I have to admit I’ve been a little nervous about reviewing this perfume for my Tauer giveaway (enter the drawing here) for several reasons. A: it has been reviewed often by better noses than I (although I know that’s no excuse, since I seem to have no trouble reviewing other famous scents). B: it has such a devoted following that I might alienate my readers if I say something they don’t like (not a problem, I think, since I love it as well) and C: how can I present L’air du Desert Marocain in a novel light? I thought maybe I would wait until I go on my August trip to Morocco, then talk about LDDM through my experiences there. But then I realized I couldn’t really keep you all waiting for the draw all summer. So, I’ve bitten the bullet, friends, and am sitting down to write about Andy Tauer’s most acclaimed creation.
To put this scent to the test, I invited friends over for a Spanish/Moroccan feast at my place. I decided I would wear l’air du desert all night and see how it played with the exotic food I was preparing, for, as far as I’m concerned, a fragrance needs to play nicely with food if I’m going to consider wearing it more than a few times, since my life revolves around preparing food (I throw at least one, maybe two dinner parties a week on average—it’s the only way I have found to keep the house clean and keep friends at the same time!)
Sherry (Manzanilla) courses
Green olives in homemade herb pesto
Black olives in homemade pepper oil
pan-toasted cumin almonds
Cold cream of celery and garlic soup with Zaatar croutons
Cold Spanish Tortilla, and sliced romaine salad with tahini-lemon dressing
Herb-encrusted rack of lamb
whole wheat couscous with a carrot-onion-raisin tagine and brown chickpea stew
I put on l’air du desert as I prepared to cook, wanting to interact with it as the heat from my exertion and the oven made it rise into the air throughout the afternoon. On the right, you can see that our cat Oliver (who seems to always know when people will be coming over)was already sulking in my office.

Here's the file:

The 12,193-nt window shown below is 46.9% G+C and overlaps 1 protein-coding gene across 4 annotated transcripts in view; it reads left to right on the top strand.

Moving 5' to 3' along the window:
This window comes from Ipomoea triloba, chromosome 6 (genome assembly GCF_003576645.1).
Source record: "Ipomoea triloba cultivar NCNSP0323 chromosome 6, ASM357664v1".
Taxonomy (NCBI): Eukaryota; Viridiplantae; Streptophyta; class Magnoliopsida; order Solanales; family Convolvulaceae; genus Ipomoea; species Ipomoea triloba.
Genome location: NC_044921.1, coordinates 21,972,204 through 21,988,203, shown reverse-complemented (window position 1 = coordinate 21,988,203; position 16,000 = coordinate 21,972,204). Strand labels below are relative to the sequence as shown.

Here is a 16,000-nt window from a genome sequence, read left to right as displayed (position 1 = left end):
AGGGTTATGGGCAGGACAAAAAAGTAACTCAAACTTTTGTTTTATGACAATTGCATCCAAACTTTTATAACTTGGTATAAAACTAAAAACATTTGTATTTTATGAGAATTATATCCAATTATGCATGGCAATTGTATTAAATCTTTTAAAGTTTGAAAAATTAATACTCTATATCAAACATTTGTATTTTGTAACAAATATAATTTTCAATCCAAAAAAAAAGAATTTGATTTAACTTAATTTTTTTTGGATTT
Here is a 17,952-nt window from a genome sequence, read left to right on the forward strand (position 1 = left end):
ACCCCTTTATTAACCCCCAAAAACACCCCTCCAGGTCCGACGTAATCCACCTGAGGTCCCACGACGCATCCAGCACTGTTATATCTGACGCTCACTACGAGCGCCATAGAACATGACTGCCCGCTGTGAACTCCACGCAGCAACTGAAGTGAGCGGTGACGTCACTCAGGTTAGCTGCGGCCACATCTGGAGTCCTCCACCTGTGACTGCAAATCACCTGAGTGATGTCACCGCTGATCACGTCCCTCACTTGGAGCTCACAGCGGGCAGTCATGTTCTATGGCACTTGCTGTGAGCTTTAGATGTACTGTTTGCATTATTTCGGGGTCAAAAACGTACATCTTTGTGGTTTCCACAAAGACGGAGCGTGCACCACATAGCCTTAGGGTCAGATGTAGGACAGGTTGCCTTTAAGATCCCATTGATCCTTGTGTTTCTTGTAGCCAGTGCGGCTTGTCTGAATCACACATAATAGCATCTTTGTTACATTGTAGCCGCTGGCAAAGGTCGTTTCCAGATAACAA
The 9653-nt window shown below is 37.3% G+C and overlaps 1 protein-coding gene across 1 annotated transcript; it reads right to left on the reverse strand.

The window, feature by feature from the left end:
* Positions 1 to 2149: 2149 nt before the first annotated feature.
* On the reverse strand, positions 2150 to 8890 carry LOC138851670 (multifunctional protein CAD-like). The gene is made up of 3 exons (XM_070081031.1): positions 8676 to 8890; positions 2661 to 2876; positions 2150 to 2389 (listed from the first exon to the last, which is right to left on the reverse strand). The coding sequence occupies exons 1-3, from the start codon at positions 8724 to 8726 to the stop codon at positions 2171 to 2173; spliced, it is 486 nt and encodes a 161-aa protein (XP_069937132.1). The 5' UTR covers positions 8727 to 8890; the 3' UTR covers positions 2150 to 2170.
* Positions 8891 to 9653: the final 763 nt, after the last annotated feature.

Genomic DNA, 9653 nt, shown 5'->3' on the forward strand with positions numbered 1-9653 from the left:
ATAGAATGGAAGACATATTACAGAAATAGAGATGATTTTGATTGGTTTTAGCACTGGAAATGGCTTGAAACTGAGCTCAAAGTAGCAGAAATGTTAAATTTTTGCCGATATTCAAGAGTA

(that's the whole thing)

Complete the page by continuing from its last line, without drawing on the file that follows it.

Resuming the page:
At left, you can see some of my many pots simmering away.
As well as the Tauer masterpiece went with the pots full of legumes, onions and spices, I think it did at least as well if not better with the lovely spray roses my husband brought home—with herbs from the garden added in, the faint herbaceous notes, as well as the more assertive resinous notes of L’air du desert came to the fore.
As we ate the salty, dry sherry course, I sensed a little of the ambergris—here, superbly blended and ever so slightly salty—and the woody and cumin notes came forward as we ate the slightly bitter cumin-encrusted roasted almonds.
I’m afraid at that point, I forgot to keep taking pictures, but I assure you that this fragrance kept me feeling as happy as a clam all throughout that long, muggy dinner.
In the end, I can’t think what else to say about this besides that it is a brilliant, beautiful, dryly shimmering, round yet sharp work of genius. I loved it from beginning to end, and can’t recommend it highly enough to do it justice. It’s just love, that’s all.
(everyone listening to David’s playing) You can hear it too if you check out his website here.
oh, and a pic of my husband’s sangria:
Dans le sud marocain un reg (surface horizontale formée de cailloux de couleur noire due à des oxydes métaliiques). Dans le fond un massif sableux dunaire. Taken by Alexandrin
Both courtesy of Wikipedia Commons. All other pics mine.